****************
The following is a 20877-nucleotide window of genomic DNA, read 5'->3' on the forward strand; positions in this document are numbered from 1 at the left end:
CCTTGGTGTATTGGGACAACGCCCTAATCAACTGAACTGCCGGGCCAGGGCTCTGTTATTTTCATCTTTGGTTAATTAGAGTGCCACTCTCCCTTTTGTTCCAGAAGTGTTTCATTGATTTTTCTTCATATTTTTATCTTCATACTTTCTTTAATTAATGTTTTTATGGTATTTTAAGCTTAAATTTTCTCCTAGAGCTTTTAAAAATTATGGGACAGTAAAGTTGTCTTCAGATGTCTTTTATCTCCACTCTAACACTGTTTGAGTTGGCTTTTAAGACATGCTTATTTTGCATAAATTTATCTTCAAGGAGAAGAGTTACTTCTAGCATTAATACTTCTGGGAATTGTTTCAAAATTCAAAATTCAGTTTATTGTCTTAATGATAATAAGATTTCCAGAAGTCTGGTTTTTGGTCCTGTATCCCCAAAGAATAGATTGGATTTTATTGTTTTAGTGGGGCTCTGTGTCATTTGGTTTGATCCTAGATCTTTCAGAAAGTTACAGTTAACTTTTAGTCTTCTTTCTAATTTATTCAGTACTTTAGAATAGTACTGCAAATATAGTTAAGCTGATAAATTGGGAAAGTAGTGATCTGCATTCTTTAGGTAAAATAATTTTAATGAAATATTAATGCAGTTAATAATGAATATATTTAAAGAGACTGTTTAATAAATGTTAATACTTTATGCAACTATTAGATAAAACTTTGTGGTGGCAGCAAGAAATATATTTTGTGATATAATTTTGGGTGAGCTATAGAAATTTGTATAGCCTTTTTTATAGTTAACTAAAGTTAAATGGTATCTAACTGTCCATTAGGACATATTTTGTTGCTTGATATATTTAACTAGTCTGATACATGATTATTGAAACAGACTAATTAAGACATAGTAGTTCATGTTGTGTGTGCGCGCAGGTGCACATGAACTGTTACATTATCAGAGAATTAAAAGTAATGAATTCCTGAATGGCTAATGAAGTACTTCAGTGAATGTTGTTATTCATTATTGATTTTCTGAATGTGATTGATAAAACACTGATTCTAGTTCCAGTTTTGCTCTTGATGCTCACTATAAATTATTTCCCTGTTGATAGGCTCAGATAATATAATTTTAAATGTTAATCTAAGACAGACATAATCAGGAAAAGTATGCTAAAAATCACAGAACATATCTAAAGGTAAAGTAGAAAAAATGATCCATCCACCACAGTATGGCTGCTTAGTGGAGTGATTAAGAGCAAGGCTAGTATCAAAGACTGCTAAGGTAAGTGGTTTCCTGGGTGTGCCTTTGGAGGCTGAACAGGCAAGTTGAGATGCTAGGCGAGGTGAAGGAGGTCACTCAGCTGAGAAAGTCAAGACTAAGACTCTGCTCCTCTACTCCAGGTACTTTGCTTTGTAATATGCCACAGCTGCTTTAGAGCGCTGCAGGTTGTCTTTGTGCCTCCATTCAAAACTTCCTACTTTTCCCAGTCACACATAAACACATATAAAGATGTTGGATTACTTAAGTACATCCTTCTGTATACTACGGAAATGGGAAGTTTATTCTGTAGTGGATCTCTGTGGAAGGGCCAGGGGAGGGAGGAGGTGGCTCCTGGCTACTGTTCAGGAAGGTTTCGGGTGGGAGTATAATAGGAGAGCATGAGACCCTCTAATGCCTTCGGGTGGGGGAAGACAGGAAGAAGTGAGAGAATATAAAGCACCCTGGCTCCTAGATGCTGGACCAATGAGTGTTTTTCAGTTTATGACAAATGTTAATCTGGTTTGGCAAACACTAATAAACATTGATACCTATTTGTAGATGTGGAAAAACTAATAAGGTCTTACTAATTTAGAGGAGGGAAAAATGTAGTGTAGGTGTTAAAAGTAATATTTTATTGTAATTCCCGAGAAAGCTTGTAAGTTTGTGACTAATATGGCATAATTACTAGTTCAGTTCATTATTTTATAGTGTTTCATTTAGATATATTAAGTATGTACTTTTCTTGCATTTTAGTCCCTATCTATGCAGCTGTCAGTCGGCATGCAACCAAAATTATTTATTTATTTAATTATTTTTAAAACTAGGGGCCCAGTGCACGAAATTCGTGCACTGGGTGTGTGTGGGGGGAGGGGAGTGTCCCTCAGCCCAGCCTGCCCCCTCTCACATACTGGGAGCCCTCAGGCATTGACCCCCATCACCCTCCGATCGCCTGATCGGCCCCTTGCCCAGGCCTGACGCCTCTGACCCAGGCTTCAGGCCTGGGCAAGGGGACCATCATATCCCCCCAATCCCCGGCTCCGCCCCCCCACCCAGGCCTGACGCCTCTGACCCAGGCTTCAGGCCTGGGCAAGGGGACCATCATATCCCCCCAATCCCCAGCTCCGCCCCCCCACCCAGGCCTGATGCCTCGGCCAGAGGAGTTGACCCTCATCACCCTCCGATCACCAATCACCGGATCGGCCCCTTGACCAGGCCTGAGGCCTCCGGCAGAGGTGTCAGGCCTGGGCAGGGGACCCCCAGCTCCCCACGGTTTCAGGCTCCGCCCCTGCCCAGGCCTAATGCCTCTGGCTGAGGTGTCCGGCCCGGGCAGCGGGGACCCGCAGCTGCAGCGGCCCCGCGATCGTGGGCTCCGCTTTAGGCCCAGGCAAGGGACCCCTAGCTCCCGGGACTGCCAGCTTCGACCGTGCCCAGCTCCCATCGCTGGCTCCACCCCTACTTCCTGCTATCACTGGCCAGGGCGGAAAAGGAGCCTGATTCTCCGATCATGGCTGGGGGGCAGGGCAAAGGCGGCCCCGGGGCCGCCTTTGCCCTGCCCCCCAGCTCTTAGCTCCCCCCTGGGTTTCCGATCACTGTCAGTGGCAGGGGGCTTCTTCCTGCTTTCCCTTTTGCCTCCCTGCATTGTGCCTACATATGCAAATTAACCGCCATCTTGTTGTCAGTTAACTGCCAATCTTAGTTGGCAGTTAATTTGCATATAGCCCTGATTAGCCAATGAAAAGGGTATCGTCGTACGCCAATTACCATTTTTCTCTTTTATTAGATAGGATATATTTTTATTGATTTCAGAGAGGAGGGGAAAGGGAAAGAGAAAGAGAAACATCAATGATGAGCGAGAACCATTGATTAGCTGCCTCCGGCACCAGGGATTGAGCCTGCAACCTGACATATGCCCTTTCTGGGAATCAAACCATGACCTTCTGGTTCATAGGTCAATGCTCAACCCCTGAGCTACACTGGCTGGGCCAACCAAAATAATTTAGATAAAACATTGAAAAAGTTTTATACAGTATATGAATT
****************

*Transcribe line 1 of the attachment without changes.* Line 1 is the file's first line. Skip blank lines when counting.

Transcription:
The following is a 20877-nucleotide window of genomic DNA, read 5'->3' on the forward strand; positions in this document are numbered from 1 at the left end: